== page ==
squash bugs

How to Kill Squash Bugs Without Chemicals

How to Kill Squash Bugs Without Chemicals

Squash bugs. They’re gross. They’re annoying. They’re destructive. They’re also pretty dang immune to most pesticides. Good thing you can kill squash bugs without chemicals (and with stuff that you probably already have at home, too).

What you need:

  • Petroleum jelly
  • Rubber glove
  • Glass of water
  • Dish soap

What you do:

  • Fill a glass halfway with water, add a few drops of dish soap, and stir it up.
  • Put the rubber glove on your dominant hand.
  • Apply a thin layer of petroleum jelly to your gloved fingers.
  • Look through your garden and when you find a squash bug, touch it. The jelly on the glove will make the squash bug stick to your hand before it can run away.
  • Drop the squash bug into the glass of soapy water.
  • Repeat as needed.

That’s it! I told you it was easy. This organic pest control method will work for a bunch of different crawling insects. In fact, when I first started using this trick, I thought I was killing squash bugs but I was actually targeting something called a spined green stink bug. This is a Florida pest that loves my tomatoes and tomatillos.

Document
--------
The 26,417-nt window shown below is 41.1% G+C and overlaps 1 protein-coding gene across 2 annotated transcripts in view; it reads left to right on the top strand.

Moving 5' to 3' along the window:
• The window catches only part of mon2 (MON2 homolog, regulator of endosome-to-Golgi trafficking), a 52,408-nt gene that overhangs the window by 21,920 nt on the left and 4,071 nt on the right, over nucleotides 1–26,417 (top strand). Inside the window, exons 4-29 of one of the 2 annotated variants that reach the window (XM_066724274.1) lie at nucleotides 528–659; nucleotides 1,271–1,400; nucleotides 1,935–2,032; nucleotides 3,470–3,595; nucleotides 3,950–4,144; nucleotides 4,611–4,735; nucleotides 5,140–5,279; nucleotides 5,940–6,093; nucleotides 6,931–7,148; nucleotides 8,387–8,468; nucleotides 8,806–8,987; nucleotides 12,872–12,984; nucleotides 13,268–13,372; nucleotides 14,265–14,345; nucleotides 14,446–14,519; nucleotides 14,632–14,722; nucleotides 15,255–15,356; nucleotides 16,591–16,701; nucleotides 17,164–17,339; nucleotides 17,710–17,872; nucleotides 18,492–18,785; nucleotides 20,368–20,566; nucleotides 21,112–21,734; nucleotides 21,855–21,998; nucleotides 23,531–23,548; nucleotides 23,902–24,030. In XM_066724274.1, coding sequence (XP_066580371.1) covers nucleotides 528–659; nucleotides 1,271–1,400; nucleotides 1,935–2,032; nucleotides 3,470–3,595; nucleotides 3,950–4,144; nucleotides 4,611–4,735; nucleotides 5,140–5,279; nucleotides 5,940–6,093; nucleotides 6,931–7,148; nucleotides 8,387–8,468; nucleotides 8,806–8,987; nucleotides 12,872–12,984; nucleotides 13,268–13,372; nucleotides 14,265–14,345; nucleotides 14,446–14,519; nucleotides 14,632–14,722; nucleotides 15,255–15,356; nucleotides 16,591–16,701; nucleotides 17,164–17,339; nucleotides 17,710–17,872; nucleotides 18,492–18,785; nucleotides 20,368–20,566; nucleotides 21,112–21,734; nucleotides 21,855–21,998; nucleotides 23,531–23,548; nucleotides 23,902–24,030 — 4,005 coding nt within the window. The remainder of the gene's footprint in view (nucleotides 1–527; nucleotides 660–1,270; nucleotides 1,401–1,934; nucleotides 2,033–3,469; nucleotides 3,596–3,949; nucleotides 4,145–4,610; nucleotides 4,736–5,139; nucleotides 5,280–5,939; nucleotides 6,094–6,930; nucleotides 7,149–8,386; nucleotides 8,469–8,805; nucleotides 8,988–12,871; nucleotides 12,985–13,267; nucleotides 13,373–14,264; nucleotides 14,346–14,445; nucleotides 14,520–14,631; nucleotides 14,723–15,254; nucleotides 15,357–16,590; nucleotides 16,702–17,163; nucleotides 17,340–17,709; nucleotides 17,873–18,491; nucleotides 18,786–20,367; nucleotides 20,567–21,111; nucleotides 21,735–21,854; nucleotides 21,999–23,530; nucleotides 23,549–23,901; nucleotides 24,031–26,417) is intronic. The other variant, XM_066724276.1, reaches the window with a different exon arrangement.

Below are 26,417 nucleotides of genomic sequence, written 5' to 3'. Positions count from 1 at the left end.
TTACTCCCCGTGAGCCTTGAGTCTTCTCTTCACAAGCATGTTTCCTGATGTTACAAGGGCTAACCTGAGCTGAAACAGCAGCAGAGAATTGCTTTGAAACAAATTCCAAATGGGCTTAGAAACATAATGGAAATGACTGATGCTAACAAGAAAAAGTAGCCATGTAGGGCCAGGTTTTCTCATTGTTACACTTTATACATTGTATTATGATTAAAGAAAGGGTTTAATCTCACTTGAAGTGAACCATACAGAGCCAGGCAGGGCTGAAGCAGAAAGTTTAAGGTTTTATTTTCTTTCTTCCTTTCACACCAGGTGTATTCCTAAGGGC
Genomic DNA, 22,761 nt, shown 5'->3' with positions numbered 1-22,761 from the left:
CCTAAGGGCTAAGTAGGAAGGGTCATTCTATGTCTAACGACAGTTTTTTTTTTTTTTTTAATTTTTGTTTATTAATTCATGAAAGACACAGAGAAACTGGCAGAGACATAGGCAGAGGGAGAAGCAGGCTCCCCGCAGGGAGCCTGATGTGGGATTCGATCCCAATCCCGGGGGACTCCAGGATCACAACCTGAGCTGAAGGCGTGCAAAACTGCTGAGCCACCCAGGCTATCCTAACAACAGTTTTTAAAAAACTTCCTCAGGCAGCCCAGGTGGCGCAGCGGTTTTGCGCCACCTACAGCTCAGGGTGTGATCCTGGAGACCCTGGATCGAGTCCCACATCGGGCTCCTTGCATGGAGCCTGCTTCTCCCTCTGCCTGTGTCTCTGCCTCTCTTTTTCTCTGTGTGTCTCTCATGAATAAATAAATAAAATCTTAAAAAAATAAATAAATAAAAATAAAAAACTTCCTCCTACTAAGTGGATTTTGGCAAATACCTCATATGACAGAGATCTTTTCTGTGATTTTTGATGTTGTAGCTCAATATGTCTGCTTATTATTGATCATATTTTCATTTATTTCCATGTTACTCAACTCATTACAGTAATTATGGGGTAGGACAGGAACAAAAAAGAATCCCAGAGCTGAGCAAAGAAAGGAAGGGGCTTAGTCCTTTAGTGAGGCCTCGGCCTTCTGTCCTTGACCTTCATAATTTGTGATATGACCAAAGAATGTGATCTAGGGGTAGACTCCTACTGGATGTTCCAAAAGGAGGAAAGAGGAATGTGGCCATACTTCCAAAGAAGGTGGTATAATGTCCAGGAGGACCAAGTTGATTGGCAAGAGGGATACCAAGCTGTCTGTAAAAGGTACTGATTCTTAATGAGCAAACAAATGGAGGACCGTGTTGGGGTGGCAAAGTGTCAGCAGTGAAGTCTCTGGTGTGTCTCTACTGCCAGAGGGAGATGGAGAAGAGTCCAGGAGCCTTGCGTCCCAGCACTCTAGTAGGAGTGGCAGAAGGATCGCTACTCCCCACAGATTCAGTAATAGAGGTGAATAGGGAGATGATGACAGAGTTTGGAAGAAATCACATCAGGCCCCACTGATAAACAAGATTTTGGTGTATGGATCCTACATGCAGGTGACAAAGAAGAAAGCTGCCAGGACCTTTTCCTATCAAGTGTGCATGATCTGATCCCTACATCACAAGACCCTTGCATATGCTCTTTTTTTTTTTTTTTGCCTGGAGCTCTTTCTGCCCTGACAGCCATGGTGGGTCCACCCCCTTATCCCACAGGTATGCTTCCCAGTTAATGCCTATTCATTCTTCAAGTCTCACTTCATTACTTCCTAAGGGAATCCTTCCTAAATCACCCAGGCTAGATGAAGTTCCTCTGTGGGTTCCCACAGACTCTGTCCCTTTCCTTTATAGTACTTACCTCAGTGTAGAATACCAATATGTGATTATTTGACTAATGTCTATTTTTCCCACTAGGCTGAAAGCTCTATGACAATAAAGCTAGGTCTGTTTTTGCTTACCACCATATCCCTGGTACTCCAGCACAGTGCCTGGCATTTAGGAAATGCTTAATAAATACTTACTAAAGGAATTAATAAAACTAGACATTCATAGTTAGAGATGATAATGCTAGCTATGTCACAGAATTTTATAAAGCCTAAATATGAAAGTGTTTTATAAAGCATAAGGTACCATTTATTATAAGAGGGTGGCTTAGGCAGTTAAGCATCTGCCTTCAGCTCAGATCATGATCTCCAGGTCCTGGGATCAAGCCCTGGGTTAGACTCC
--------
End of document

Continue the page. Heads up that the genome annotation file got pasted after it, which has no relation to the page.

spined green stink bug
Spined green stink bugs caught in my petroleum jelly trap.
stink bug trap
My bounty after 15 minutes of picking through my plants.

Squash Bugs vs. Stink Bugs

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squash bugs
Squash Bug. Photo Credit: m.shattock
brown stink bug
Brown stink bug. Photo Credit: Judy Gallagher
spined green stink bug
Spined green stink bug. Photo Credit: under the same moon...

Both stink bugs and squash bugs damage your plants by piercing the leaves and sucking out their sap. This’ll cause your plant to wilt and if the infestation is bad enough, ultimately die.

Like most things in life, prevention is the best cure when it comes to squash bugs — check under the leaves of your plants on a regular basis and scrape off any eggs that you find. Keeping your garden clear of debris and rotting wood will also give these nasty buggers fewer places to hide.

squash bug eggs
Squash bug eggs. Photo Credit: Chenell Tull
stink bug eggs
Stink bug eggs. Photo Credit: Judy Gallagher

One of the most important skills in creating a successful garden is the ability to pay attention, and to pay attention consistently. Gardening isn’t a set-it-and-forget-it operation. Love your plants, check on them daily, and if you see any unwanted intruders, go grab your glove and petroleum jelly. Is it weird? Kinda. Does it work? Yes.

Happy hunting.


Featured image photo credit: Judy Gallagher

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